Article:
Another potential strain on interest rates is the expiration of tax credits for home buyers. Under the federal program, home purchase contracts must be signed by April 30 to qualify for the tax credits. “The tax credits have likely caused some families to purchase a home earlier than they might have otherwise, thus moving sales forward in time and helping support the housing market. High affordability and improved buyer sentiment further bolster sales,” Nothaft wrote.

So when will we get there? “While there may be some bumps along the way, the transition into economic recovery appears to be underway as we head into 2010: real economic growth in the 3 to 3.5 percent range, a cessation of job losses in the first quarter, rising home sales, and a strengthening of housing starts in some markets,” Nothaft wrote “We should be ‘there’ in the next few months, if not already.” Read the original article online.

Mortgage Rates Rising as US Treasuries Stop Buying Mortgage Securities

A recent article highlighted that the Federal Reserve’s decision to stop buying mortgage loan securities (MBS) should cause an increase in mortgage rates. But that won’t be the only thing driving up long-term interest rates: the Treasury’s trouble going forward in selling debt will also contribute to higher mortgage rates, according to a Morgan Stanley economist. According to Bloomberg, Yields on benchmark 10-year notes will climb about 40% to 5.5%, the biggest annual increase since 1999, according to David Greenlaw, chief fixed-income economist at Morgan Stanley in New York. The surge will push interest rates on 30-year fixed mortgage loans to 7.5% to 8%, almost the highest in a decade, Greenlaw said.

These are very high mortgage rates -and much higher than we’re used to seeing over the past several years. They should cut significantly into the demand for refinancing and even new home purchases. Mortgage rates like that could also worsen the foreclosures crisis, as many adjustable-rate mortgage loans (ARMs) have benefited from historically low interest rates. Once they adjust to near, or over, double-digits, many more homeowners with ARMs will be force to fold. The cause of this increase in home mortgage rates comes from what this economist believes will be a higher yield demanded for government Treasury securities. Those are generally considered risk-free rates, so any mortgage bearing a similar long-term coupon will consist of its default risk premium added to that risk-free rate. FHA guidelines are tightening and most conforming and jumbo loan programs have seen requirements increase for income documentation.

Bloomberg explains that the government debt will become more expensive because of both supply and demand: The U.S. will face increased competition from other debt issuers, spurring investors to demand higher yields as the Federal Reserve ends a $1.6 trillion asset-purchase program, according to James Caron, head of U.S. interest-rate strategy in New York at Morgan Stanley. The central bank was the largest purchaser of Treasuries in 2009 through a $300 billion buyback of the securities completed in October. The Treasury will sell a record $2.55 trillion of notes and bonds in 2010, an increase of about $700 billion, or 38%, from this year, Morgan Stanley estimates. Caron says total dollar-denominated debt issuance will rise by $2.2 trillion in the next year as corporate and municipal debt sales climb. So in addition to the pressure that I mentioned earlier stemming from the Fed’s departure from the MBS market, the broader investment community will likely drive rates higher on long-term debt as well. While bad news for the housing market, this is probably good news for sensible investing.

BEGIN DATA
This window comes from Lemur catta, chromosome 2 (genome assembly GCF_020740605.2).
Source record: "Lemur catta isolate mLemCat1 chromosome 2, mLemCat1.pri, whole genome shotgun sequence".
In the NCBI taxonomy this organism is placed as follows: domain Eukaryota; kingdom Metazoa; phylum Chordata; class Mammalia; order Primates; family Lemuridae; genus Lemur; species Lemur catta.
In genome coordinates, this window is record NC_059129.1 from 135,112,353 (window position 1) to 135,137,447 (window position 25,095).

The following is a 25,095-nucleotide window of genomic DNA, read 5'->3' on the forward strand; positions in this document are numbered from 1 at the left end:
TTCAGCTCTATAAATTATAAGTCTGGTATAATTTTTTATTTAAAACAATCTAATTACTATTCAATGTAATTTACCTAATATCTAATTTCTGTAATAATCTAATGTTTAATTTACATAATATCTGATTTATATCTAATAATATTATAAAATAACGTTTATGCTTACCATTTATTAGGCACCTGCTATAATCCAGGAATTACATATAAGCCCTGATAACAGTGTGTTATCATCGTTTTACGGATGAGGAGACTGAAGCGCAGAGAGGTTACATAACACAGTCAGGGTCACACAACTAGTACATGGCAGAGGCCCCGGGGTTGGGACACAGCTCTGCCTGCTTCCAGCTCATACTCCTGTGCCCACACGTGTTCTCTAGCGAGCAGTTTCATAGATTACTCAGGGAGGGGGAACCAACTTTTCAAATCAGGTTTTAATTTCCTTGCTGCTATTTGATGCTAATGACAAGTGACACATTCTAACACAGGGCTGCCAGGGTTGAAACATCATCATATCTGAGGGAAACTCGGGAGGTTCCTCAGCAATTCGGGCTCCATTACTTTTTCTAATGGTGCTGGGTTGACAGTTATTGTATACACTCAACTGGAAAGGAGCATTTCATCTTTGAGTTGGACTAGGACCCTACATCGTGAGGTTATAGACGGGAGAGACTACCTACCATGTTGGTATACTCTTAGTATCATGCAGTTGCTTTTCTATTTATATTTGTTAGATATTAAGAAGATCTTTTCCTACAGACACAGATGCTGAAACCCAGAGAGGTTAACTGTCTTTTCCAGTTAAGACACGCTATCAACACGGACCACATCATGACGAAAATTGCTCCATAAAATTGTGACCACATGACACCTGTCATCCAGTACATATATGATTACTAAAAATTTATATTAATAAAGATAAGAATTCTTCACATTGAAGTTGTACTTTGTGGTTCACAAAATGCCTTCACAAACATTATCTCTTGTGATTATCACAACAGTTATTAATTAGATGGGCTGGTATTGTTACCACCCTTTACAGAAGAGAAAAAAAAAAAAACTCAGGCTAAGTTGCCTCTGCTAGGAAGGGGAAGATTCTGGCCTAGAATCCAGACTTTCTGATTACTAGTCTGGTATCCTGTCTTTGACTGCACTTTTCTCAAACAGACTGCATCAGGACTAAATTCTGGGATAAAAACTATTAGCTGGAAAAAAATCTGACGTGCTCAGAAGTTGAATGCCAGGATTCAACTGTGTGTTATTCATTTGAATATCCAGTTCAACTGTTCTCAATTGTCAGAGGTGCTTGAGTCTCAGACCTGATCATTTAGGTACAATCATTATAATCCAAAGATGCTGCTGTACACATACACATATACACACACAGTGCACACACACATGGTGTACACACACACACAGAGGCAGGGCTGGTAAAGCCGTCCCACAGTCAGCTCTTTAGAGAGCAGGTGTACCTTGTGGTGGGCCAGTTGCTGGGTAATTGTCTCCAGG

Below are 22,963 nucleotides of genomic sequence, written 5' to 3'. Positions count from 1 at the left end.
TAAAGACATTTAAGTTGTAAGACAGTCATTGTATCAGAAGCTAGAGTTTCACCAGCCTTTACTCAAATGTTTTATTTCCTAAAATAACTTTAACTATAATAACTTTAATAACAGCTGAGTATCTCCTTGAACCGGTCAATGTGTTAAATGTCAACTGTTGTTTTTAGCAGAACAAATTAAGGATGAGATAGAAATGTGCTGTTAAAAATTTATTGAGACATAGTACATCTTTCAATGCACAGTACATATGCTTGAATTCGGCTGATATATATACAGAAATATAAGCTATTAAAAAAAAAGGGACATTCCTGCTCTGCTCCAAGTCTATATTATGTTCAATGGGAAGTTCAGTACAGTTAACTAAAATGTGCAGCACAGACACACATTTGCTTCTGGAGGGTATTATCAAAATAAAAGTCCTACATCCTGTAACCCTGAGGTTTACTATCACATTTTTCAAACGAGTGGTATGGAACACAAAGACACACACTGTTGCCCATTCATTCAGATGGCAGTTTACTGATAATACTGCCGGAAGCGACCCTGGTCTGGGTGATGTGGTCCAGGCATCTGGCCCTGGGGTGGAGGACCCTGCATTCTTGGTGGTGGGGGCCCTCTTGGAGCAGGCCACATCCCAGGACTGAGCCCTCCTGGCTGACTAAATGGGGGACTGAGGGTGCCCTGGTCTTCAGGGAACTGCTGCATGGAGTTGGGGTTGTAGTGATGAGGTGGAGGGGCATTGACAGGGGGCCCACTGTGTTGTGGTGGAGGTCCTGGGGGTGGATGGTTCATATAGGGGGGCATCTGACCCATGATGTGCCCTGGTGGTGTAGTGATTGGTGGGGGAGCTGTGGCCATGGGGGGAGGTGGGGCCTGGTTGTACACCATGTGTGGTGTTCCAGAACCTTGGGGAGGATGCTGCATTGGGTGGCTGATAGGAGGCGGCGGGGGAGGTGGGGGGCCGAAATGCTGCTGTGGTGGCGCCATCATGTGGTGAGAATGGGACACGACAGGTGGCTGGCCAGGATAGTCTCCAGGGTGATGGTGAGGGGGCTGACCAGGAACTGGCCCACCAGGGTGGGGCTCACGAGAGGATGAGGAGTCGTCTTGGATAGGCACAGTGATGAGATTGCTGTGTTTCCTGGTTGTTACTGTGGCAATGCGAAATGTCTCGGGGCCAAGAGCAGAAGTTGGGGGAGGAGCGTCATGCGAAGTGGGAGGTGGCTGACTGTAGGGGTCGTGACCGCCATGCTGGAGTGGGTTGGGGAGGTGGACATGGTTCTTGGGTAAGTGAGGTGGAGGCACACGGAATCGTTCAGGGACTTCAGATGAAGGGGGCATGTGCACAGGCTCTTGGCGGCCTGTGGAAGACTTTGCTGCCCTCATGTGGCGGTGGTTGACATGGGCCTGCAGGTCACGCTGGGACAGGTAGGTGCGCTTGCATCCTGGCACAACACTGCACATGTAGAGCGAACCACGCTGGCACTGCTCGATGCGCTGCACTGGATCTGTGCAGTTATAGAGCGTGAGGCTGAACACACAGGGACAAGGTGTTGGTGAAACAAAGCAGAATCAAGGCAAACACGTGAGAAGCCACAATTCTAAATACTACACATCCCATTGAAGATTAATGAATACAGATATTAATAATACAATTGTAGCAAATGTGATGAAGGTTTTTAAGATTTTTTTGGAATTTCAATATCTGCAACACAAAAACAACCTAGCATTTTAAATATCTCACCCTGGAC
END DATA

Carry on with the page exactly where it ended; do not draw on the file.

Treasurys Drop

Treasury prices turned lower on Wednesday, pushing long-term yields up for the first day in three, ahead of an auction of a record amount of 10-year notes and the conclusion of the Federal Reserve’s two-day policy meeting.  Yields on the current 10-year note rose 2 basis points to 3.69%. A basis point is 0.01%. Mortgage interest rates climbed last week and loan application volumes declined as a result.

Yields on 2-year notes, more sensitive to expectations for interest rates, remained lower by 2 basis points to 1.15%.  Bids on the $23 billion 10-year debt are due at 1 p.m. Eastern time. The auction is the second of three this week in the Treasury Department’s quarterly refunding.   “Caution [is] recommended with $23 billion 10-year notes one hour before the FOMC decision and $15 billion bonds on tap” in 30-year bonds on Thursday, said John Spinello, Treasury strategist at primary dealer Jefferies & Co., one of the 18 primary dealers that trade with the Fed and are required to bid at government auctions.  The U.S. will sell more than 2 trillion in debt in the fiscal year ending in September to finance a bevy of government stimulus programs, and central-bank activities to ease strains in financial markets and cushion the economy’s slowdown.